So now that I've had my iPhone for a week or so, and the much heralded iPhoneDevWeekend wrapped up in San Francisco (I didn't go up, but kept an eye on it from home) I wanted to share a few thoughts about what changes are in store for the mobile web in this new post iPhone era, and what we can do about it.
Fist, I want to point out that despite the fact that one of the main selling points of the iPhone is the "full web browser", it's obvious to just about everyone that the best mobile web apps will be custom made for the device. Apple even published a development guide last week which gives tips on how to optimize websites for the iPhone. But wait a second... why bother? The iPhone isn't supposed to be the "kinda sorta" web, is it? iPhone is supposed to obviate the need for mobile-specific sites! Hasn't the iPhone liberated us from the mobile web? Can't all those people who've been ignoring the mobile internet for years now rejoice as technological progress has let them skip the need to consider less-than perfect web browsers on mobile devices? Hasn't Apple saved us all?!?
Nope... And even Apple says as much in their dev docs (though they won't necessarily put that in a commercial on Letterman).
And here's the number one reason why: Physical form factor. It's a fact of the world we live in - a mobile device generally has to fit in our hands., and thus has certain unchangeable dimensions. I've actually been talking about this for quite a while. One of my last posts a year or so ago was when I first read about big screens being on mobile devices and started playing with them myself (the PSP and Nokia 770, for example, among others). Let me repeat now what I said then: No matter how great a mobile device's power is and how much resolution it has, we still have to keep the thing in our POCKETS, use it with our FINGERS, and see it with our EYES. This means that there are physical restraints on mobile applications - both normal and web based - which apply no matter what.
This is actually why I think the iPhone is so wonderful since it finally proves the point once and for all: Mobile is different. I think the light is going on for a lot of people about this now that Apple's "god phone" is finally here. Seriously, its arrival is just what the mobile heads like me have been waiting for. MobileSafari is as good as it gets, and yet there's still a need for sites to be optimized for it. Extrapolate this concept to the billion other phones out there, and the future of the mobile web becomes very, very clear.
Now don't get me wrong, the iPhone itself is definitely a very exciting product for mobile developers - it's not just a niche product that shows us the 'what ifs' by any stretch. Having a "target market" for your cool mobile services of, say a million people at this point who are all using the exact same device, in the exact same country, and who are all going to use it for something besides making phone calls and sending texts is something that has been pretty rare up until now. Yes, there's been lots of other smart phones out on the market before - but they've been launched disjointedly, in various countries, and with various marketing pitches. How many Nokia S60 phones have been launched without a word about their ability to download new software or browse the web, for example? Lots - and because of that, it fragments the target market for developers: Some people will use the phone to do all the fancy stuff it can do, others will use it "just as a phone". This makes customizing for just that device a real risk. All the major manufacturers have marketing materials that claim that some device or another has sold millions units, but the reality is those phones are spread all over the world, which sucks. I don't know about you, but to me launching a cool new service that some guy in Slovakia will find interesting is a crap shoot - for language, cultural and other reasons. Why are we all still using SMS? Because it's one of the only services that just works everywhere.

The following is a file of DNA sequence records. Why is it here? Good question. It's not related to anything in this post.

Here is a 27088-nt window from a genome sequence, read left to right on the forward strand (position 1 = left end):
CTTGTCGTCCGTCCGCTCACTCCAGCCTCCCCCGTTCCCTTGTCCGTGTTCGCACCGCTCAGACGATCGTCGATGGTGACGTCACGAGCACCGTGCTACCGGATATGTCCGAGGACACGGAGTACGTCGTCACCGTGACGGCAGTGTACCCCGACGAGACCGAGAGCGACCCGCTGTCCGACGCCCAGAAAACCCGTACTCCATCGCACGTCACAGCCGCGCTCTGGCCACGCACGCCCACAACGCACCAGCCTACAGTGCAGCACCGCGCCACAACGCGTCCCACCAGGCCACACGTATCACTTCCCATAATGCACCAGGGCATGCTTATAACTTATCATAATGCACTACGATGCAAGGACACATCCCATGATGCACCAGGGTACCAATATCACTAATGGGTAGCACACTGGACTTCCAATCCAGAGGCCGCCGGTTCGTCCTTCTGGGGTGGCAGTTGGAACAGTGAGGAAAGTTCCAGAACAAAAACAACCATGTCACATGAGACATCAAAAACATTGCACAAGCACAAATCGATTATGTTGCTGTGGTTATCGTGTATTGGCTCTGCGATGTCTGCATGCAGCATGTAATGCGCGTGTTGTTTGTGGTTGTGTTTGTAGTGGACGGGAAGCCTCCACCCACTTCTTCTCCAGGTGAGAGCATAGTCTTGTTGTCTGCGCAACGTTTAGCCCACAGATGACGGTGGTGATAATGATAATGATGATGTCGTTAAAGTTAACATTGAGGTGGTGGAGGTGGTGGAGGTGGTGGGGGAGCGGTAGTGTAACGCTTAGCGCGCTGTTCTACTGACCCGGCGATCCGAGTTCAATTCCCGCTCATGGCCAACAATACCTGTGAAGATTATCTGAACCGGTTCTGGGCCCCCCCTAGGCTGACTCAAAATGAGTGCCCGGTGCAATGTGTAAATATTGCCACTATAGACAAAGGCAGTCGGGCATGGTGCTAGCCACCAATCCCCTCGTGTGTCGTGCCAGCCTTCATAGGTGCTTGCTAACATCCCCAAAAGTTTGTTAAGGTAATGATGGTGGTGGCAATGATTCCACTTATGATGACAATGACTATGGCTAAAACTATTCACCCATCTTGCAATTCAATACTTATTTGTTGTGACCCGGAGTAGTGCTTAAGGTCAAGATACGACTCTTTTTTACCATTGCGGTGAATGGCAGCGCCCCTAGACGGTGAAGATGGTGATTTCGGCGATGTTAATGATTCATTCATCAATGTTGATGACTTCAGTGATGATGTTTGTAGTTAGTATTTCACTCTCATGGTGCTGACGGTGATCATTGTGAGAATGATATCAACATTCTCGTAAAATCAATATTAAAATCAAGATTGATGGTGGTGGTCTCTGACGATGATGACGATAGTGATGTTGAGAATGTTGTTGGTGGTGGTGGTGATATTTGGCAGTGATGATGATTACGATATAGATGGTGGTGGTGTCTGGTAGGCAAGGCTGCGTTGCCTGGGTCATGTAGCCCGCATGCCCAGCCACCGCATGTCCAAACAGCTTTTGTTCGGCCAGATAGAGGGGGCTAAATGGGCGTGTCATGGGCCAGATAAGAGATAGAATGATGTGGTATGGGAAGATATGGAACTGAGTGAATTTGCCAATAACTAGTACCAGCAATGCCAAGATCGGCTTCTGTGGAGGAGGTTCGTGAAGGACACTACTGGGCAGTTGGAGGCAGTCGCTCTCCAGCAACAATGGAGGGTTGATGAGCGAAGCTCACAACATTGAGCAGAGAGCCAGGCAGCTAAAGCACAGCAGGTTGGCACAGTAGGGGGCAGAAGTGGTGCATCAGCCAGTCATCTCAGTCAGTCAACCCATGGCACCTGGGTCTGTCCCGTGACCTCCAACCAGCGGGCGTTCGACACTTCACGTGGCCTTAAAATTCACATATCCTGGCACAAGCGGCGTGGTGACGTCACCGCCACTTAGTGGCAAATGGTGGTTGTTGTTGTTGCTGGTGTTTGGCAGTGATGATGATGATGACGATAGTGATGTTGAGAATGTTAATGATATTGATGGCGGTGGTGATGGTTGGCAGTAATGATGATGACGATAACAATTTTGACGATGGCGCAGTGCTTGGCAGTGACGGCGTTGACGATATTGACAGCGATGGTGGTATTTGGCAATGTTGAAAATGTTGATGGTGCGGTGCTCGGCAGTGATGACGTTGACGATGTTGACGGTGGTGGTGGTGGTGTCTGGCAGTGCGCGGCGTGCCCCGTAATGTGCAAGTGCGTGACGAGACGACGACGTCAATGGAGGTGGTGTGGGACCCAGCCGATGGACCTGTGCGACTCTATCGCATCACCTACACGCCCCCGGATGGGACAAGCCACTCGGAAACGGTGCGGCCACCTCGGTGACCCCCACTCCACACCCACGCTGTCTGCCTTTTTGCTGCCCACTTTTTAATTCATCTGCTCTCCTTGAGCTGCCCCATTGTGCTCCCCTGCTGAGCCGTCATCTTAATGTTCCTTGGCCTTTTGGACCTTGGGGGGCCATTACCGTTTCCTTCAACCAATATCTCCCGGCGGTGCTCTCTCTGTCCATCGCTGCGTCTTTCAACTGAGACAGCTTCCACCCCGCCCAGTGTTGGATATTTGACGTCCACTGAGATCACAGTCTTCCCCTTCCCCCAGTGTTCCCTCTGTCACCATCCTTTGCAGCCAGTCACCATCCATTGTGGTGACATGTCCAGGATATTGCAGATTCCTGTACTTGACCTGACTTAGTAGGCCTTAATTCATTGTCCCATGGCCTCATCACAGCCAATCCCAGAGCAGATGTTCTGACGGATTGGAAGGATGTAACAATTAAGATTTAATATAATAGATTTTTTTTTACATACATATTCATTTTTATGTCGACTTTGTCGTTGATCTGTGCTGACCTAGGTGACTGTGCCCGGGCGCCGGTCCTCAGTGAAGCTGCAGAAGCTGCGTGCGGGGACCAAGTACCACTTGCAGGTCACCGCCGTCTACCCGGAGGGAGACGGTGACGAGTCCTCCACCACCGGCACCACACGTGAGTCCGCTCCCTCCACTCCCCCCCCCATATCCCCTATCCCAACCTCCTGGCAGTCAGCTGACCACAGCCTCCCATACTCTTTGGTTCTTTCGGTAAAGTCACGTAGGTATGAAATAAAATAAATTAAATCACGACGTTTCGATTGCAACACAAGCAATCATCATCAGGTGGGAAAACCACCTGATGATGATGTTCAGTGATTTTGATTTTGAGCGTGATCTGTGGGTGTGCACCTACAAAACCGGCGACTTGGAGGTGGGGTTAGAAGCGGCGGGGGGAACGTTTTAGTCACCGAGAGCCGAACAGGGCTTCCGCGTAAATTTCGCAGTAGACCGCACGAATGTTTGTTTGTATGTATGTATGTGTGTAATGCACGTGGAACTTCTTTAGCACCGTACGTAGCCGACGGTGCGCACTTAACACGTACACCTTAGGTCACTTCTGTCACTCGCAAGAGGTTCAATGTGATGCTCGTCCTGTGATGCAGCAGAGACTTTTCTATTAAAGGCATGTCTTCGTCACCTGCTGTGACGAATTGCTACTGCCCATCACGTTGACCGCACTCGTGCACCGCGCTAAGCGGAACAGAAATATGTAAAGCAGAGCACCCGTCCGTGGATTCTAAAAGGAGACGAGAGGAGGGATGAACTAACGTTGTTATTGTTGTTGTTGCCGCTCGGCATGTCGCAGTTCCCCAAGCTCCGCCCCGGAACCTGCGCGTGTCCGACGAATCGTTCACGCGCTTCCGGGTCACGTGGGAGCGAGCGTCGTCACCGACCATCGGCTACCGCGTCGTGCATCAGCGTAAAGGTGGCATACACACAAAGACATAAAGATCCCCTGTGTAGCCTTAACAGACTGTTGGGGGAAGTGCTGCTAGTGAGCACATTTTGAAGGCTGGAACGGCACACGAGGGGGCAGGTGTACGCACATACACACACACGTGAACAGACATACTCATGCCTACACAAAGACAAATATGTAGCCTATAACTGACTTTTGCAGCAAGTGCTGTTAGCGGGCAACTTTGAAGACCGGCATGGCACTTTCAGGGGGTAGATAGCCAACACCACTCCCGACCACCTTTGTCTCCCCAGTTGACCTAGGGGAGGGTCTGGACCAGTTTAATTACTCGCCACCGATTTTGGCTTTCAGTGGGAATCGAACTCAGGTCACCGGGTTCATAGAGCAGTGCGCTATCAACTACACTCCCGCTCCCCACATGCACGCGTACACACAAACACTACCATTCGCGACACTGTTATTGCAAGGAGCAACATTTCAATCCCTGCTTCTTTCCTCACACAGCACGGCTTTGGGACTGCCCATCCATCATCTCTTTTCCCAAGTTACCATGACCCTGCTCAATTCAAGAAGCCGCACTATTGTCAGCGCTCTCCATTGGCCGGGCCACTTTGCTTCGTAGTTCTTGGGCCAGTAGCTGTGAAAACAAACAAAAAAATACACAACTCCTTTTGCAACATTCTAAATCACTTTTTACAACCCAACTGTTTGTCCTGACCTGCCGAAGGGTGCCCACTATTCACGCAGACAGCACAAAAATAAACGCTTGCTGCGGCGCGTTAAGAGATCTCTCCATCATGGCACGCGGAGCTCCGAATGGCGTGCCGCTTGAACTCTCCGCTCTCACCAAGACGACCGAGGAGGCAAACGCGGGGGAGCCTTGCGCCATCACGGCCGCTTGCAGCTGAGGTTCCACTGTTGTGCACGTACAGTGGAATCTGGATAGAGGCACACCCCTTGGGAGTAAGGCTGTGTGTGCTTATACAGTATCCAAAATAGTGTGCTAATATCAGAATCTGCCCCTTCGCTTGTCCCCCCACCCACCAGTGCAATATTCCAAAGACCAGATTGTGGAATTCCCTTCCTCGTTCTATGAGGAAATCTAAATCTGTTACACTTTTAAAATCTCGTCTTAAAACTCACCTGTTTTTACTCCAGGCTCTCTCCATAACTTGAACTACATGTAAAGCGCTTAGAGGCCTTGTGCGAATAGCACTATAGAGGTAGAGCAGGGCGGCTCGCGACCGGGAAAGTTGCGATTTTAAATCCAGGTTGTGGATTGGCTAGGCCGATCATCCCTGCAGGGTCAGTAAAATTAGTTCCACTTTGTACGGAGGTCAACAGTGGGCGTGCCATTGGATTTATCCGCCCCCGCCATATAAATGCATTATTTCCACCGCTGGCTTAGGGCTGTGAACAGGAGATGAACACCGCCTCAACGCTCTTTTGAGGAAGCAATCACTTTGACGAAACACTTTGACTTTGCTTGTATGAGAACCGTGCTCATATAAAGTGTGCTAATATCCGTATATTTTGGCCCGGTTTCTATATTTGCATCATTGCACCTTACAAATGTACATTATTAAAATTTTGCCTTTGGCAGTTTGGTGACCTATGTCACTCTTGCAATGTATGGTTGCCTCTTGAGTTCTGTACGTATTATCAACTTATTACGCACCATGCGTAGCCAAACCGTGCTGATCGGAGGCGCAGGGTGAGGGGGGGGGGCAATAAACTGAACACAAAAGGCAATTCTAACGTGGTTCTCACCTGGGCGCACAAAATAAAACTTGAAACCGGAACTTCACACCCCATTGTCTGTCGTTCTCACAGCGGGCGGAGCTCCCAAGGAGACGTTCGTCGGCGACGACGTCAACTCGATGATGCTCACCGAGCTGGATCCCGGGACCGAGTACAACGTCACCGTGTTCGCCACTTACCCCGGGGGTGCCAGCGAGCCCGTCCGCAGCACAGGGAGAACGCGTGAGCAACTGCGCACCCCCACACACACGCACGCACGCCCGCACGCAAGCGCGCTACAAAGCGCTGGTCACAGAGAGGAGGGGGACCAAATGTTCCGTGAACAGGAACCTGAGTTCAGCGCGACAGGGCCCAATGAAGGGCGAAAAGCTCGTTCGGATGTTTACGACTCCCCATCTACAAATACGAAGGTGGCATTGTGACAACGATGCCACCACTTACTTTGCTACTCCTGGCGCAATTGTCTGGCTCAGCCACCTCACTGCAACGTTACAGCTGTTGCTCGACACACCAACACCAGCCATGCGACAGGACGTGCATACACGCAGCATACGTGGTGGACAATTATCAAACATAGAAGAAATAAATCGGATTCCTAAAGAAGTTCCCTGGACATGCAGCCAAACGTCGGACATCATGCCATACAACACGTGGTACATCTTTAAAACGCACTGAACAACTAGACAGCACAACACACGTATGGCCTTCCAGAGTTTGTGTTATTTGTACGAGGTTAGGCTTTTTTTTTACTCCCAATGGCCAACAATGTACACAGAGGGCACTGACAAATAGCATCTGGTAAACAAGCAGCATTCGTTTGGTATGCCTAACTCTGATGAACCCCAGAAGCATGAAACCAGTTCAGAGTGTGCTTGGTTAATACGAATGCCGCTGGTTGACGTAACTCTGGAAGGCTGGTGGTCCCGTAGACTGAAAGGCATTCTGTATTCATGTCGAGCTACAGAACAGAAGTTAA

Okay, that leads us to the following conundrum: the iPhone's browser is definitely better than the rest (I've used all the rest, so I should know - Mobile Safari is awesome) and the iPhone despite it's relatively low market share is a great potential market for Web developers. And knowing this, they've starting to target the phone with a vengeance already, look at Digg.com's new iPhone site - it's wonderful to see. But the reality is that no matter how great the iPhone browser is, it's STILL A MOBILE BROWSER. It's a mobile browser with Ajax support, but it's hardly unique in this area, it's just the nicest. And yet there's lots of people right now optimizing web apps for only the iPhone, all which probably won't work on most *other* mobile browsers out there.
But you know all those little problems with iPhone - I can promise you, unless there's real competition in the marketplace, those problems won't get fixed nearly as quickly as they need to be. Developers can help make sure that this competition exists by simply designing their next-gen mobile sites for their cool new iPhone to also work well on other next gen mobile browsers as well.
Or maybe i-dot is a dumb idea, but the point in general is that now that we've got such a potentially great mobile platform, its in everyone's best interest to see that platform and others like it flourish, rather than split off into its own separate mobile web niche...
Just my first thoughts for the new blog... :-)